Because of the collective’s interest in learning new techniques, I organized a needle-felting workshop. This specific technique was a very careful choice because not only is it a portable technique, relatively new to Perú, but it combines elements of painting and embroidery which are the two techniques traditionally used by Shipibo artisans. The goal of the workshop was to provide the collective with a new material and tool for expressing their traditional patterns. Potentially, this new material (wool) could also be a way of adapting to life in the city where the climate is significantly different from the rainforest. In addition to providing the materials, I made sure that all supplies were locally available to the artisans and that they knew where to find them. The workshop was a big success, and it was very impressive to see how quickly and easily these talented artisans picked up the new technique. The tools and materials remain in their possession for future experimentation, and the ultimate test will be to see how successful new products are in the market. Silvia, Nimia, and Fidelia working on their needle felting projects.Diana Belén showing off her project, with her mother, Zoila, in the background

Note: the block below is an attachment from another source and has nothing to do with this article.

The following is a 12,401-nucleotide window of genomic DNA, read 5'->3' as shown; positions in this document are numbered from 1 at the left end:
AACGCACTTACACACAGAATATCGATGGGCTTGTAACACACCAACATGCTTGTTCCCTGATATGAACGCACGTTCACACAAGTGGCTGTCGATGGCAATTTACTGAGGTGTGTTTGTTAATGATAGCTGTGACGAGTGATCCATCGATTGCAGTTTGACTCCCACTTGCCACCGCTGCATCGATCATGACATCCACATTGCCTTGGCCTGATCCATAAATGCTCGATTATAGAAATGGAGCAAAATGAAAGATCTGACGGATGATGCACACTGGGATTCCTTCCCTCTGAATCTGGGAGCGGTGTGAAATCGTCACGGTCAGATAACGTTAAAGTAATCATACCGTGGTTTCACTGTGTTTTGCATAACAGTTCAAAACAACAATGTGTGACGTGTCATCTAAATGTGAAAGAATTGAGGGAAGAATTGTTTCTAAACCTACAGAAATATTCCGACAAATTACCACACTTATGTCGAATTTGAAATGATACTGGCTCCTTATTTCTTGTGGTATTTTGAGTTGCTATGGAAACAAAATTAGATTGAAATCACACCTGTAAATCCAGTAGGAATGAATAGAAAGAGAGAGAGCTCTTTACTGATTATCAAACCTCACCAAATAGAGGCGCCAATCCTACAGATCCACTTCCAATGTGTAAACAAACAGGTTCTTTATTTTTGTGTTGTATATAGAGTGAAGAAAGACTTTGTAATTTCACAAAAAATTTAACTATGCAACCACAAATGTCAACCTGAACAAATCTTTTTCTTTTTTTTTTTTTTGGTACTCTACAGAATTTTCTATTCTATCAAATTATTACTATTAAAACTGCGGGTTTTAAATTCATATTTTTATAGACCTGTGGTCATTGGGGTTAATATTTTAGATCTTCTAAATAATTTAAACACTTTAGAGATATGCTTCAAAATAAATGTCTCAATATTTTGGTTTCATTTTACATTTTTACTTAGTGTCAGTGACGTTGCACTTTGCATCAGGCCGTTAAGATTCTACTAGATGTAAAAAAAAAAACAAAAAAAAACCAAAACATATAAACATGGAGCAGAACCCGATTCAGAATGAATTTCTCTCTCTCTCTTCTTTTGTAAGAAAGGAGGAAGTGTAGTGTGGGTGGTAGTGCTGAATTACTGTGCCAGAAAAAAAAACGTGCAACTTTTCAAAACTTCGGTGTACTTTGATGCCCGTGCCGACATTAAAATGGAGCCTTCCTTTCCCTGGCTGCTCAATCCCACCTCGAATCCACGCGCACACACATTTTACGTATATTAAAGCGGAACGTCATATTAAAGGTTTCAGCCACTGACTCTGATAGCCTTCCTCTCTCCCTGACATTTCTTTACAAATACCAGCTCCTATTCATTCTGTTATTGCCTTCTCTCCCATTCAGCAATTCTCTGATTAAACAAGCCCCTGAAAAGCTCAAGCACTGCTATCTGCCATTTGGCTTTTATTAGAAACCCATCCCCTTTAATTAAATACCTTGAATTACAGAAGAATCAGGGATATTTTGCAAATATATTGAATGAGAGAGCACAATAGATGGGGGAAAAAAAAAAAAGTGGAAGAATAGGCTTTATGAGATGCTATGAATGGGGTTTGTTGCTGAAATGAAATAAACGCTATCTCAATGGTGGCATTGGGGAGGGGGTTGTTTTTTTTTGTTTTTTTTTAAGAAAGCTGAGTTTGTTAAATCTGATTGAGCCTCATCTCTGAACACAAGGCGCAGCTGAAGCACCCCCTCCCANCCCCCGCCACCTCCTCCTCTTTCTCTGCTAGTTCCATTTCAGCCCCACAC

The second project that we worked on together was to apply to the Santa Fe International Folk Art Market. The collective’s main problem is lack of a secure location to sell their art, and most artisans spend entire days walking the city and selling as ambulantes, street vendors. A variation of the Shipibo traditional pattern has been copied, industrially produced, and is available at any fabric store. This is disheartening for many artisans, but with all the other economic challenges they face, it is difficult for them to seek legal advice and patenting for their traditional art. They already participate in numerous craft fairs, sometimes in other South American countries, so they asked me about the possibility of finding such a fair in the US. The application to the Santa Fe International Folk Art Market was extensive, requiring photographs, a CD, and a lot of written descriptions. The act of completing the application together was a way for me to learn more about the history of Shipibo art and culture, as well as an exercise for the collective in how to formulate and express their traditions to the public. One funny moment in the application process came as we were completing the last written question of the financial aid form. “What are the collective’s reasons for seeking financial assistance?”, I translated for Señora Luz. “Because Shipibos are poor”, she answered promptly, and we both cracked up into slightly hysterical giggles. After writing persuasively about the rich wealth of Shipibo art and culture for page after page (and because our brains were a bit fried at this point), we couldn’t help laughing at the irony. The sad truth of the matter, however, is that cultural wealth does not translate to economic wealth for Peru’s indigenous population. While the natural environments that historically provided for all their needs are depleted by mining, logging, fishing, and petroleum companies, the communities themselves are forced to participate in a cash economy for which they have no precedent. The artisans of Cantagallo continue making their traditional textiles because that is their main economic resource, and often each artisan is supporting not only her family, but the education of her younger siblings and children, and the medical care of older relatives. Not only is it interesting that there is an economic incentive to continue creating traditional art, but also the community in Cantagallo works hard to preserve their culture and language so that it is not lost as the generation grows up in the city.